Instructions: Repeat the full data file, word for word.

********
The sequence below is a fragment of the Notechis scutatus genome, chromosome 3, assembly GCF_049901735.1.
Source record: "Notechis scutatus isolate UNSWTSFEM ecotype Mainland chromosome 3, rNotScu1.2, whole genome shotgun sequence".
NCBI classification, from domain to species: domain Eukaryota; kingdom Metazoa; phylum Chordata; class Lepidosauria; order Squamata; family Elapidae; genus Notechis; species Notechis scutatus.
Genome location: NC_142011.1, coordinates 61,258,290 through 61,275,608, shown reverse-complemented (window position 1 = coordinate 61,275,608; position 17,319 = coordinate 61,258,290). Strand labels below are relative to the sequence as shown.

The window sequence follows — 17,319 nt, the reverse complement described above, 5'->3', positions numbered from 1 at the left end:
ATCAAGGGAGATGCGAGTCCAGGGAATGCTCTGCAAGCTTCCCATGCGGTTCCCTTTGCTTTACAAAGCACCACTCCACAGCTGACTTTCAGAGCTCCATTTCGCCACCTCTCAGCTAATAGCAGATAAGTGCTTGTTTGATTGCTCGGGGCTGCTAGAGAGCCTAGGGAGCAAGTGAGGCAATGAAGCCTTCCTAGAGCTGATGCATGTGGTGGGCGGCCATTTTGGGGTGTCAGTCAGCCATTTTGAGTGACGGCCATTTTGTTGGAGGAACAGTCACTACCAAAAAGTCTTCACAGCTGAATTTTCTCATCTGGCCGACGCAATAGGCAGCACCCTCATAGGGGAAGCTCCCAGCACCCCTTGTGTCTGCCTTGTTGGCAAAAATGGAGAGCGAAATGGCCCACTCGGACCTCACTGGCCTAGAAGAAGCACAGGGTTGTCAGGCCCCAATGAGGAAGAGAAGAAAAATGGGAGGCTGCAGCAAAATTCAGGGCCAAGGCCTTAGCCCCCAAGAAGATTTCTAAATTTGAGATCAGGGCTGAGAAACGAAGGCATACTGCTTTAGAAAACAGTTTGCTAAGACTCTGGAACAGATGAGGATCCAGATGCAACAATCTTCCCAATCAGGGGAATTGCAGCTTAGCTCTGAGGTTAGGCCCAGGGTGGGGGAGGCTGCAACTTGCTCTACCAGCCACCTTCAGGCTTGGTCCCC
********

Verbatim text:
The sequence below is a fragment of the Notechis scutatus genome, chromosome 3, assembly GCF_049901735.1.
Source record: "Notechis scutatus isolate UNSWTSFEM ecotype Mainland chromosome 3, rNotScu1.2, whole genome shotgun sequence".
NCBI classification, from domain to species: domain Eukaryota; kingdom Metazoa; phylum Chordata; class Lepidosauria; order Squamata; family Elapidae; genus Notechis; species Notechis scutatus.
Genome location: NC_142011.1, coordinates 61,258,290 through 61,275,608, shown reverse-complemented (window position 1 = coordinate 61,275,608; position 17,319 = coordinate 61,258,290). Strand labels below are relative to the sequence as shown.

The window sequence follows — 17,319 nt, the reverse complement described above, 5'->3', positions numbered from 1 at the left end:
ATCAAGGGAGATGCGAGTCCAGGGAATGCTCTGCAAGCTTCCCATGCGGTTCCCTTTGCTTTACAAAGCACCACTCCACAGCTGACTTTCAGAGCTCCATTTCGCCACCTCTCAGCTAATAGCAGATAAGTGCTTGTTTGATTGCTCGGGGCTGCTAGAGAGCCTAGGGAGCAAGTGAGGCAATGAAGCCTTCCTAGAGCTGATGCATGTGGTGGGCGGCCATTTTGGGGTGTCAGTCAGCCATTTTGAGTGACGGCCATTTTGTTGGAGGAACAGTCACTACCAAAAAGTCTTCACAGCTGAATTTTCTCATCTGGCCGACGCAATAGGCAGCACCCTCATAGGGGAAGCTCCCAGCACCCCTTGTGTCTGCCTTGTTGGCAAAAATGGAGAGCGAAATGGCCCACTCGGACCTCACTGGCCTAGAAGAAGCACAGGGTTGTCAGGCCCCAATGAGGAAGAGAAGAAAAATGGGAGGCTGCAGCAAAATTCAGGGCCAAGGCCTTAGCCCCCAAGAAGATTTCTAAATTTGAGATCAGGGCTGAGAAACGAAGGCATACTGCTTTAGAAAACAGTTTGCTAAGACTCTGGAACAGATGAGGATCCAGATGCAACAATCTTCCCAATCAGGGGAATTGCAGCTTAGCTCTGAGGTTAGGCCCAGGGTGGGGGAGGCTGCAACTTGCTCTACCAGCCACCTTCAGGCTTGGTCCCC